I have a huge problem with one of those MSN ads that feature the big, stupid butterfly. The one I’m talking about is the one where the mom and her two children are walking down the street and the butterfly is running ahead and “protecting” the children. In case you haven’t seen it, here’s a brief run-down of what happens:
The butterfly turns down “offensive” music.
The butterfly covers up a “lewd” image.
The butterfly knocks over a card game of “ill-repute.”
The commercial touts the butterfly as a hero for “protecting” the children from the ills of society. While this may be true, the butterfly is actually doing a significant amount of damage to these poor children. In shielding them from the world, the butterfly is disillusioning the kids. They will grow up thinking the world is something it’s not. When the time comes for the children to come out from under the wing of the over-protective butterfly, they will find themselves lost in a world of cheating, lying, sex, drugs, et cetera. The butterfly will not be able to hide the truth from these kids forever, and prolonging their discovery of the facts of life will only serve to embarrass them and incapacitate them mentally; much to the chagrin of their parents.
Moreover, the butterfly shows absolutely no respect for the people on the street. In turning off the music, he is violating the personal rights of the people listening to that music. In covering the posters of bikini-clad woman, he stifles the creator’s freedom of expression. In knocking over the card game (which appears to be three card monte or one similar), he violates the rights of the people playing the game as well as destroys the dealer’s private property. The butterfly acts with a rife disregard for anyone else’s freedom.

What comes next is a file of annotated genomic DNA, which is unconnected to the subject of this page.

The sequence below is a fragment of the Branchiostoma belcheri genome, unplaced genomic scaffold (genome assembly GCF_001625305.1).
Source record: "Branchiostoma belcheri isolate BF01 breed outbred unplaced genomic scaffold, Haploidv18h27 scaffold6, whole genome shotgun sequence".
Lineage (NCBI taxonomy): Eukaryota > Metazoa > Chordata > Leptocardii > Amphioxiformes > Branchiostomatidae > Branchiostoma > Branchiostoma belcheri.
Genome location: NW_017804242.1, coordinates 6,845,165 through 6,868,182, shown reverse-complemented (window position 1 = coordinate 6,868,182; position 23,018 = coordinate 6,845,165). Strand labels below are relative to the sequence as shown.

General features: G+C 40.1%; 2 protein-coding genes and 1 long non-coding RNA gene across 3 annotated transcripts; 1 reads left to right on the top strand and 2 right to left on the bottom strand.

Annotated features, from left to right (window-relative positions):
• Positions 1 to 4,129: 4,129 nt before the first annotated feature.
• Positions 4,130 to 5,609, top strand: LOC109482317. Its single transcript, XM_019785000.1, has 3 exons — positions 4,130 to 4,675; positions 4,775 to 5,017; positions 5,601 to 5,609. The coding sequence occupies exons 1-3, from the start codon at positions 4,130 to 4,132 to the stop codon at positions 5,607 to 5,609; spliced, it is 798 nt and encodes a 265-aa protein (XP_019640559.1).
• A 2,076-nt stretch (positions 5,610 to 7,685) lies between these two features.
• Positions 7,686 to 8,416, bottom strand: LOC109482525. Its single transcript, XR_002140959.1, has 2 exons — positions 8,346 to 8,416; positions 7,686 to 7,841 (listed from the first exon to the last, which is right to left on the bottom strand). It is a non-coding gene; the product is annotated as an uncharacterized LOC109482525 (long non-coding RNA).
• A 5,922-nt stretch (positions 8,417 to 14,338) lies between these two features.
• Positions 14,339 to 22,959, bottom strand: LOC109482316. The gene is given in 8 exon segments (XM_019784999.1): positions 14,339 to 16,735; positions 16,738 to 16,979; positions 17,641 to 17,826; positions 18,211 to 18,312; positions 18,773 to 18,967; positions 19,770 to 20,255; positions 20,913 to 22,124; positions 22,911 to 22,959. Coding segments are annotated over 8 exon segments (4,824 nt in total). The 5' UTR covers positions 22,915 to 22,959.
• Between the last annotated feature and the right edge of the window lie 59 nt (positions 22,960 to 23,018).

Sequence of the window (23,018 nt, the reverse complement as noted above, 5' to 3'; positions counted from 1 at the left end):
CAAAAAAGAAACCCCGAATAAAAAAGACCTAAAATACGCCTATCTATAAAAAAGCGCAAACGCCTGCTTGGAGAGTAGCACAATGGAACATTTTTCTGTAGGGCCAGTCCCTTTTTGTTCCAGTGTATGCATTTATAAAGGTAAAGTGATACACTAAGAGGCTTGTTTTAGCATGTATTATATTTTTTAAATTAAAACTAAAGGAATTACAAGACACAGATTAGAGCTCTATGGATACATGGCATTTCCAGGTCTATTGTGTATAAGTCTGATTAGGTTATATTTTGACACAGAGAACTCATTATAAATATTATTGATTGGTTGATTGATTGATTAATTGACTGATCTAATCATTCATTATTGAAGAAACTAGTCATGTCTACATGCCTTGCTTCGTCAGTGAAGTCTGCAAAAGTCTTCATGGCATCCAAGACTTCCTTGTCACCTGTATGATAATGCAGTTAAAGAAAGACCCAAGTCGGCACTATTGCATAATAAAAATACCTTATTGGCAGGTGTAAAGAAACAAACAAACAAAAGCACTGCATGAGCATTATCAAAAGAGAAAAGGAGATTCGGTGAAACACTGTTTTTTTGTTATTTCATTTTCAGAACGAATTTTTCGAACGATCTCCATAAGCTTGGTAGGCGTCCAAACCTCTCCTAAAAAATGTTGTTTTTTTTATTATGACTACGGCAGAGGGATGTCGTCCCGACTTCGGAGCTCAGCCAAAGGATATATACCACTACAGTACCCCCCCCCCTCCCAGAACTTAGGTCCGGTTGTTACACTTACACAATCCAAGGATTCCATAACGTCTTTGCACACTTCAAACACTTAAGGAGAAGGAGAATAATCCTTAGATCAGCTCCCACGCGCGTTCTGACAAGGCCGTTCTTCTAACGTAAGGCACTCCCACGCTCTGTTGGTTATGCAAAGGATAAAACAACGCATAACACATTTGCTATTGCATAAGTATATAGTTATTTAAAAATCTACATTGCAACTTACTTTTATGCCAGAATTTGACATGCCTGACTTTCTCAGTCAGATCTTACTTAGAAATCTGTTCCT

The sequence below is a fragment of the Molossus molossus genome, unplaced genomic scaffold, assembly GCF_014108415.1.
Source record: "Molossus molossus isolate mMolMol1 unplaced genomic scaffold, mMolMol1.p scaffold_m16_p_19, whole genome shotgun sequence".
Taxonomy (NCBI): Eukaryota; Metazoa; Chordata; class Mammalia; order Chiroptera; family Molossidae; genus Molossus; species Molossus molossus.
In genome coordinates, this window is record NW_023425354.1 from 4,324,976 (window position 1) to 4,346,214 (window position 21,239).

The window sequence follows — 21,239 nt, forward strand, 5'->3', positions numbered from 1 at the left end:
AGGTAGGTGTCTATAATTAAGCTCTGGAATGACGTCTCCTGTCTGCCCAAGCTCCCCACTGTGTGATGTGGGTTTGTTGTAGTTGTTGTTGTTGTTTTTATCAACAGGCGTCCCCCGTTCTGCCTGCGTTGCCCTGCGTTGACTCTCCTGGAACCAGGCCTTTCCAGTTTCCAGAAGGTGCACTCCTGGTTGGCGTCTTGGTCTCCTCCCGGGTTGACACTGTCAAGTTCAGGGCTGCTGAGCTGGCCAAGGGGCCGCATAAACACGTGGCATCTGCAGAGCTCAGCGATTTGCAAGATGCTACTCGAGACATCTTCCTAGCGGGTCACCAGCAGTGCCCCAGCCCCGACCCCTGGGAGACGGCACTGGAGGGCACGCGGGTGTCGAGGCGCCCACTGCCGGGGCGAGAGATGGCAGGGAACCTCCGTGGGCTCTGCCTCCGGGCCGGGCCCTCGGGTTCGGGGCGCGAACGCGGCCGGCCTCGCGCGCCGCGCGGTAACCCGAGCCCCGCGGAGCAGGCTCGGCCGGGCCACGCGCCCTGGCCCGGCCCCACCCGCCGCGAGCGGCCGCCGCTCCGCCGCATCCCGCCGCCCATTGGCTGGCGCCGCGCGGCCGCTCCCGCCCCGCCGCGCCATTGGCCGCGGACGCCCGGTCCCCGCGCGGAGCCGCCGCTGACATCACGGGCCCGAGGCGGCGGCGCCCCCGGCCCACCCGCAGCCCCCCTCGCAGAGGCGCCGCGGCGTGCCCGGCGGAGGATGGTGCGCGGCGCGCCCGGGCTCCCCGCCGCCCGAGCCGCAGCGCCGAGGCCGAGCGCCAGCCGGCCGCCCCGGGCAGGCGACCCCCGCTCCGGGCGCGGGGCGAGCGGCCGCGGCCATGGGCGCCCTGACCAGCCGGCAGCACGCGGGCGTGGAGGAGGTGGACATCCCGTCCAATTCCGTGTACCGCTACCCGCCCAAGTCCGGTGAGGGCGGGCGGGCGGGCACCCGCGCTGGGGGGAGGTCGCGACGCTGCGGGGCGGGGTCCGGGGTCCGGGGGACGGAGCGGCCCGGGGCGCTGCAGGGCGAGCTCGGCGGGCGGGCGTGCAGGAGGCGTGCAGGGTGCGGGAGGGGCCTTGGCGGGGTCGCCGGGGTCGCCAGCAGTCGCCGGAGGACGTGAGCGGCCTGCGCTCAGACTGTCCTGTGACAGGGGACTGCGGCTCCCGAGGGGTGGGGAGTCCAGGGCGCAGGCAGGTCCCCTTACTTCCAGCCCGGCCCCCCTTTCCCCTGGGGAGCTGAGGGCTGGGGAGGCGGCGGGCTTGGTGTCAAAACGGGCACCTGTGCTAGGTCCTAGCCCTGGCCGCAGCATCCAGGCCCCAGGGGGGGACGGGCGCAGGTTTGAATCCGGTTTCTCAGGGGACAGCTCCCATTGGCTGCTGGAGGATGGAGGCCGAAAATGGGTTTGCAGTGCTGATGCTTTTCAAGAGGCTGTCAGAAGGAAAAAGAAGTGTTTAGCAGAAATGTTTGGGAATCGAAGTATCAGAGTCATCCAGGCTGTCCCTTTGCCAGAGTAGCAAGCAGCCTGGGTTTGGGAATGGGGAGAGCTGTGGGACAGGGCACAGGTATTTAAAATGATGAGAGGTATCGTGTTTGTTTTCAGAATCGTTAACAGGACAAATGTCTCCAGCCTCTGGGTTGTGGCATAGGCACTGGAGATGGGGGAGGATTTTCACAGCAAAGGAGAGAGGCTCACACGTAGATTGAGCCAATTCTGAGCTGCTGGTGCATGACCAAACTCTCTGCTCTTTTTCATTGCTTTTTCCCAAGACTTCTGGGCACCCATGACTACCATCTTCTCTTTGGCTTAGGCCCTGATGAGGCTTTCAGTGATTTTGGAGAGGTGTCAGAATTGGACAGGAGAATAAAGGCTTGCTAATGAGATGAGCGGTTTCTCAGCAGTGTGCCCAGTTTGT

Another set of ads that bother me (for similar reasons) are the Quaker Oatmeal spots. In these ads, two large men in suits visit various people’s houses and take their food. The Quaker company will obviously be using this food to flavor their oatmeal and turn a profit. The people from which the food is taken are offered no reward for their “generosity,” other than a small card that says “Thank you.”
Let’s examine this on its most basic level. Two men in suits take food from people and they can’t say no. The stolen food is then used for profit. The Quaker company has a well known and easily recognizable (perhaps even notorious) figurehead. Can we say mafia? I’m not pointing any fingers, but the spots do have a certain mob-esque feel to them. At any rate, representatives from the Quaker Company are stealing innocent peoples’ food.
As my friend Kris puts it, “the populous is an oyster for Corporate America to shuck and devour. The populous’ money acts as an aphrodisiac for Corporate America. The only thing we have to call our own are our guts, our fruits of labor. And that’s what Corporate America takes; our guts. Capitalism: the spoon by which our innards are removed; soul and all.” That’s wonderful Kris. Now if you’ll just step down off the soap-box, it’s time for your medication.
Seriously, though, it’s amazing what some companies deem acceptable for their image. It’s as though they don’t think about these things. Now, don’t get me wrong, I completely understand the point of both of the ad campaigns. In fact, I like a couple of the MSN ads. My point is simply that companies need to seriously think about all the possible interpretations of the messages they broadcast.